Waste reduction a top priority
DUBAI // The environmental standards demanded of restaurants and residents of Dubai’s Sustainable City could result in major social, economic and health benefits, according to its supporters.
The development, which will be 100 per cent solar-powered and home to 3,000 residents, will be operational next month with 10 restaurants and a supermarket conforming to strict rules on sustainable food to minimise waste.
Urban farming is another initiative to help the city’s residents and visitors to the Diamond Developers project in Al Waha leave a smaller carbon footprint.
“To minimise food waste and implement greener practices, we have inserted a clause in all lease agreements binding all restaurants to comply with the Green Restaurant Certification Standards,” said Karim El Jisr, director of the Diamond Innovation Centre.
“The first step in reducing food waste and loss is getting people to perceive there is a problem. Restaurants must communicate the problem to their clients and act accordingly.
“We are asking our food and beverage outlets to commit to these standards, and we will work with them to improve their systems and reduce wastage.”
The city’s urban farm produces more than 20 kinds of herbs and will soon start growing fruit and vegetables once the productive landscape matures. About 2,000 date palms are on the property. Green compost is used on everything grown.
“We expect Dubai Municipality to increase tipping fees in the near future, which will encourage producers to reduce their waste,” said Mr El Jisr.
He said that the collection and disclosure of data from food providers would help improve waste policy.
“We are also looking into composting our food waste, turning it into a resource that will improve our soils.
“Urban farming is an important ingredient in any community that aims to be more sustainable. It helps achieve several social, economic and environmental goals and is important to maintain natural systems and avoid using agro-chemicals.”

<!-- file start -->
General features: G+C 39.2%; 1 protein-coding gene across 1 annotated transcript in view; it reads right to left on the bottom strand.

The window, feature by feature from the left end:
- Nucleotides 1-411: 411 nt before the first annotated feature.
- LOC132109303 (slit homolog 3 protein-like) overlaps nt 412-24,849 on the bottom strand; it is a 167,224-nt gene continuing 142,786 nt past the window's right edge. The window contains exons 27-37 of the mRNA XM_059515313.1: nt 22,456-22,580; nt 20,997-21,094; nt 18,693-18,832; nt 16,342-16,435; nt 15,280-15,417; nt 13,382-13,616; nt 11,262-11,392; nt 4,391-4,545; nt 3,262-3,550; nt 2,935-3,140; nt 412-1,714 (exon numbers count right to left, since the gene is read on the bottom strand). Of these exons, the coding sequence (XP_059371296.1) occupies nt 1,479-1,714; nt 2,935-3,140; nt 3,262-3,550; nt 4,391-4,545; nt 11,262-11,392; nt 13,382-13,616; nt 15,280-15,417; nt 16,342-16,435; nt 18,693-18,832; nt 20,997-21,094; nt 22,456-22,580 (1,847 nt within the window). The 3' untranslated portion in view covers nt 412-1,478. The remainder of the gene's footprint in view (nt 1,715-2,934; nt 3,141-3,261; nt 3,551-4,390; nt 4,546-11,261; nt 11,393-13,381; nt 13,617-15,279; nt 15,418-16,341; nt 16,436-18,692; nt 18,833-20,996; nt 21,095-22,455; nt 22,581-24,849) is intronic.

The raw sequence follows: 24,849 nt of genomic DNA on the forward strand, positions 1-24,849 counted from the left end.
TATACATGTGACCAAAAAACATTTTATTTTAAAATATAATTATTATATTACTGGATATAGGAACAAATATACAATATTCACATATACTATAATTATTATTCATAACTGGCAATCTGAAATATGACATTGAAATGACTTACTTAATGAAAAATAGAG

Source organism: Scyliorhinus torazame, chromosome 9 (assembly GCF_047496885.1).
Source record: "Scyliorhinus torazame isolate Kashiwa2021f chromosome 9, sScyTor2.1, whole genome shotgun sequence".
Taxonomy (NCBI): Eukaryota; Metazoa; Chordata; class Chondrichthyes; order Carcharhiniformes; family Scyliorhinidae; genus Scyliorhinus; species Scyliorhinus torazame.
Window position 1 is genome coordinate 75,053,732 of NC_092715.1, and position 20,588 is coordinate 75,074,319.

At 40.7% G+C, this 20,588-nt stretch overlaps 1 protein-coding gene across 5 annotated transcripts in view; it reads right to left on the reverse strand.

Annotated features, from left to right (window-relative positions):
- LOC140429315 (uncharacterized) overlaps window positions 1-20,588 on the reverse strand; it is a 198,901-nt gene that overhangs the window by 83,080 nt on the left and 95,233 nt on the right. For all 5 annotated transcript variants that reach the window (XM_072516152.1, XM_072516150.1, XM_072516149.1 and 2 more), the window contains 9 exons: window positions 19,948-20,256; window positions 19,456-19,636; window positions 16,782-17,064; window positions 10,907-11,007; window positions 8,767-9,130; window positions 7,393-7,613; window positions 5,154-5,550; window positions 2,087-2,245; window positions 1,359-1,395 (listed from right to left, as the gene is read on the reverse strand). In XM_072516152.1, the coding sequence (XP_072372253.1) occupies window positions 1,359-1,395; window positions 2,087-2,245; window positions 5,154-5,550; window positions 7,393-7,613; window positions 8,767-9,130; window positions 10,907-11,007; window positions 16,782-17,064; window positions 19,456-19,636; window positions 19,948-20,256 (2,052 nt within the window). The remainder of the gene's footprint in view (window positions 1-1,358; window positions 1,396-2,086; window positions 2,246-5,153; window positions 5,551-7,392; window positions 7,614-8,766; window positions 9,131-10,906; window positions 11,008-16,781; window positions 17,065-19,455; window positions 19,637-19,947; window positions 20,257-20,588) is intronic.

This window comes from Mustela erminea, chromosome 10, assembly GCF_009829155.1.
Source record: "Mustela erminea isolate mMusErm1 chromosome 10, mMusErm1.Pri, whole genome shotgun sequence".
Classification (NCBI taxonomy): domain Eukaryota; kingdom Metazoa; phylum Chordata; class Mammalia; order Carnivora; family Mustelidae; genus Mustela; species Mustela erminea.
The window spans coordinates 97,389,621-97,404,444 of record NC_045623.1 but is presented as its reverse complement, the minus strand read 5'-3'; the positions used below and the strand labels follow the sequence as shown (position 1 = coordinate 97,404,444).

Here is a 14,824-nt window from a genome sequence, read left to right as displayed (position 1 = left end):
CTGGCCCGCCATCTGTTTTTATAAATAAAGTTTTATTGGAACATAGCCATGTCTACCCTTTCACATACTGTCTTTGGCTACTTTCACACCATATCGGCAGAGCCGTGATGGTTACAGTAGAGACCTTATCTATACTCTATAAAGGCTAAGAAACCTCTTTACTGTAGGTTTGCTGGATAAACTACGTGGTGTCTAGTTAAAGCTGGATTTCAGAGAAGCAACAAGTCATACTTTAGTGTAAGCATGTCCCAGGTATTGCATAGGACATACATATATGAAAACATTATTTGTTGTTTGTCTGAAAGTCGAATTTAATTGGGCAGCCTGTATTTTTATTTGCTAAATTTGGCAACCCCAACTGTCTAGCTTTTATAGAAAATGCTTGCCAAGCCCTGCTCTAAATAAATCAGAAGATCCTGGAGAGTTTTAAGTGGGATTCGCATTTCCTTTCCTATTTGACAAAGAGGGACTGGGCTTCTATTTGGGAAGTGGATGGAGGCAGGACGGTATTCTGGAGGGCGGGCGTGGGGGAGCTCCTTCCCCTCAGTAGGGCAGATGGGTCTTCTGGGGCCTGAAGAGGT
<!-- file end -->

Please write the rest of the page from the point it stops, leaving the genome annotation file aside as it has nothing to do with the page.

All of Sustainable City’s recycled water will be used for irrigation and farming and a hotel there will use its produce.
Researchers in Abu Dhabi said large amounts of water could also be recycled to irrigate the capital’s farms and parks.
A New York University Abu Dhabi report said that 54 per cent of recycled water in the emirate was reused in 2012.
The idea of further controls by Dubai Municipality to reduce waste was raised at a recent Emirates Environmental Group forum.
Dr Essam Elhashimi, a food studies expert with the municipality, said at the forum that UAE communities needed to act quickly as they have become “mega food wasters”.
“There is a need for prevention of food wastage by tackling it at the source, through trade partnerships with exporting countries and knowledge sharing with relevant authorities and personnel involved in the export of food.”
He supported an idea of limited portions at food outlets by law. Such a move would not only reduce waste but could improve the nation’s obesity figures.
McKinsey Global Institute researchers said the economic burden of obesity on the UAE cost US$6 billion [Dh22bn] in medical care costs.
“With a third of the world considered overweight or obese by the World Health Organisation, we must look at this complex issue from all angles,” said Dr Hussein Saadi, chief of the medical sub-specialties institute at Cleveland Clinic Abu Dhabi. “Making conscious choices of what you’re eating can make a big difference.”
Published: September 4, 2016 04:00 AM